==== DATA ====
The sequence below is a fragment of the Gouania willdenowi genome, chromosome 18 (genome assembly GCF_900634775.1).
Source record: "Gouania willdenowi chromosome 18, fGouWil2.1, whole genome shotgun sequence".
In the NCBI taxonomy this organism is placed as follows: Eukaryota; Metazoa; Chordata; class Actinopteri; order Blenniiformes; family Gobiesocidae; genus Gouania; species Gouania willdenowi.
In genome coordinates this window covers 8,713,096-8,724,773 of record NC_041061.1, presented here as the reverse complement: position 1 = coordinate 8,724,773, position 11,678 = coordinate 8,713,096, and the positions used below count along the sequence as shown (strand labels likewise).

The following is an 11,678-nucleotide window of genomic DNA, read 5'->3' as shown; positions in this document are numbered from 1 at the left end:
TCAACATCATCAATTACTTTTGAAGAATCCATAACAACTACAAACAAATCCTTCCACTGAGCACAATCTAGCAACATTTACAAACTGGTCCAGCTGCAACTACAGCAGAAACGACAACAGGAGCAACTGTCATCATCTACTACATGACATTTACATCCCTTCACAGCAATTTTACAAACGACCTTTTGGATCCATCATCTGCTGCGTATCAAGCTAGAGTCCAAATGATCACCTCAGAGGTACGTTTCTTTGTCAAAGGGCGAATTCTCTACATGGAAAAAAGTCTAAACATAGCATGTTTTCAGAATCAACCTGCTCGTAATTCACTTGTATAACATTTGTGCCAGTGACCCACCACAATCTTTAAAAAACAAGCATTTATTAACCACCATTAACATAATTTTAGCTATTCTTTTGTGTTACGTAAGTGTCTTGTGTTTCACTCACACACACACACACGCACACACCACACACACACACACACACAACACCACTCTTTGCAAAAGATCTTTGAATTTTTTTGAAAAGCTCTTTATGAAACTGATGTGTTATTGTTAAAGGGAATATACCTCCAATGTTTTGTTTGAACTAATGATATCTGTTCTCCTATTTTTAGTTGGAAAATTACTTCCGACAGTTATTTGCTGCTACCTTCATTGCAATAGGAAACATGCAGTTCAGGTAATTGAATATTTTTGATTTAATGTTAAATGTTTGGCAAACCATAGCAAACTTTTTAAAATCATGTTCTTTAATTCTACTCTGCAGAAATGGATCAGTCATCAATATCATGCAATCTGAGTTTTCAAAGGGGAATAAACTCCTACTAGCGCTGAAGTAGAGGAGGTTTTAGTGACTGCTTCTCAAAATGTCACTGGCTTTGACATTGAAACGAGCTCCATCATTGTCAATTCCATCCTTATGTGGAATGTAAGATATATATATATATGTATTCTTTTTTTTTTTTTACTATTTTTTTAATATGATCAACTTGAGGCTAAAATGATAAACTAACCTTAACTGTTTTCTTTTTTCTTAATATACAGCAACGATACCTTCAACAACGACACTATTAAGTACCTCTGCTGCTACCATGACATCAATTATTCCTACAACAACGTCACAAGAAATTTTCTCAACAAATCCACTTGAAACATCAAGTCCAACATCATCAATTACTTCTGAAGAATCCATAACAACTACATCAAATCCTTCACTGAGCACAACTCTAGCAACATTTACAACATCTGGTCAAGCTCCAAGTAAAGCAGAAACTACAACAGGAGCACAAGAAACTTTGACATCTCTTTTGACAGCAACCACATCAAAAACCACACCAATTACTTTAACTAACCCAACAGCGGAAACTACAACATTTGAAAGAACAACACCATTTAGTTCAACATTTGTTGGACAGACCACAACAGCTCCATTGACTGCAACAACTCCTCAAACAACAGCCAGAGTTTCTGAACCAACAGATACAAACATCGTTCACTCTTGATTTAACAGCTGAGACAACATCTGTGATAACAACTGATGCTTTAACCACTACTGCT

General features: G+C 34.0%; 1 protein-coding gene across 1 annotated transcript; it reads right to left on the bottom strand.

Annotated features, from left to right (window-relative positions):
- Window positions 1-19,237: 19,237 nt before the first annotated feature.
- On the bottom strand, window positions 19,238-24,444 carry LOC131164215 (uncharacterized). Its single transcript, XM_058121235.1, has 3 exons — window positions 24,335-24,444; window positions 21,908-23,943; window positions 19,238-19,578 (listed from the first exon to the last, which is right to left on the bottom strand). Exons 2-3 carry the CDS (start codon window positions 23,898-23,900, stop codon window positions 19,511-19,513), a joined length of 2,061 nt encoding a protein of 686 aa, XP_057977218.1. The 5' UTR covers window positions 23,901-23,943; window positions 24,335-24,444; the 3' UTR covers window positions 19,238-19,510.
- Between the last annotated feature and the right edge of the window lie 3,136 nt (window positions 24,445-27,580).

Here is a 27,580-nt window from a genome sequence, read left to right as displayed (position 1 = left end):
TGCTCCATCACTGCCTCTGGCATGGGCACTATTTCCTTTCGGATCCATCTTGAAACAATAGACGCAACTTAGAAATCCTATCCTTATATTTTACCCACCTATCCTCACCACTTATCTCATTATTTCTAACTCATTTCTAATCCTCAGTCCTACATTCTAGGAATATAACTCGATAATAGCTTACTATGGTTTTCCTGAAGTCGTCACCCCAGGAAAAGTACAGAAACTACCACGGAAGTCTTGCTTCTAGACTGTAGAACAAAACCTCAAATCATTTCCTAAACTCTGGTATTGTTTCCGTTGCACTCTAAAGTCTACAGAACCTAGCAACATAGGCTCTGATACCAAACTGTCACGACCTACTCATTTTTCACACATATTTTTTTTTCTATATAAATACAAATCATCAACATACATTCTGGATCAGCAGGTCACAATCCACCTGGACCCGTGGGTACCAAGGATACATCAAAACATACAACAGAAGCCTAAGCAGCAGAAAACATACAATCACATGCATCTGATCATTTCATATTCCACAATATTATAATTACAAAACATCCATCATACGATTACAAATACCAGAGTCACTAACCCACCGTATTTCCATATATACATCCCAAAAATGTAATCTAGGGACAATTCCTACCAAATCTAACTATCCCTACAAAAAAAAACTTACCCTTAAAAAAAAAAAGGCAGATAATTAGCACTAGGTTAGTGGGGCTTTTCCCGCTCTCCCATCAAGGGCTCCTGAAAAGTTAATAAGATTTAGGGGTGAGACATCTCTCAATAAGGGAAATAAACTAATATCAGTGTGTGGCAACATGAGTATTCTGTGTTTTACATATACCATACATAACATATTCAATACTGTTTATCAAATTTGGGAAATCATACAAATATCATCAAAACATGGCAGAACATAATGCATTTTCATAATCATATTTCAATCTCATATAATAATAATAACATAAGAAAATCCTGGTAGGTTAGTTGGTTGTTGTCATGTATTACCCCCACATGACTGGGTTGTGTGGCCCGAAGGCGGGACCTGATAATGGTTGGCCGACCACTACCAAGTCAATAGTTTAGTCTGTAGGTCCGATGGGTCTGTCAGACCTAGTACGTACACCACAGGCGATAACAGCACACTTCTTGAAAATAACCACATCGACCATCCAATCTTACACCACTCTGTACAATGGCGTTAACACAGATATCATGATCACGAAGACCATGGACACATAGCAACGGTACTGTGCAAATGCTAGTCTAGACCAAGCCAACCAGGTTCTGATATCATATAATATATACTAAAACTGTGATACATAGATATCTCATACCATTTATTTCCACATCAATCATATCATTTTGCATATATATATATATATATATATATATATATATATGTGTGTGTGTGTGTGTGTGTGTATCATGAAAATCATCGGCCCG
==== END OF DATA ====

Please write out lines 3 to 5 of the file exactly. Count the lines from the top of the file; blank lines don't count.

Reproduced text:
In the NCBI taxonomy this organism is placed as follows: Eukaryota; Metazoa; Chordata; class Actinopteri; order Blenniiformes; family Gobiesocidae; genus Gouania; species Gouania willdenowi.
In genome coordinates this window covers 8,713,096-8,724,773 of record NC_041061.1, presented here as the reverse complement: position 1 = coordinate 8,724,773, position 11,678 = coordinate 8,713,096, and the positions used below count along the sequence as shown (strand labels likewise).

The following is an 11,678-nucleotide window of genomic DNA, read 5'->3' as shown; positions in this document are numbered from 1 at the left end: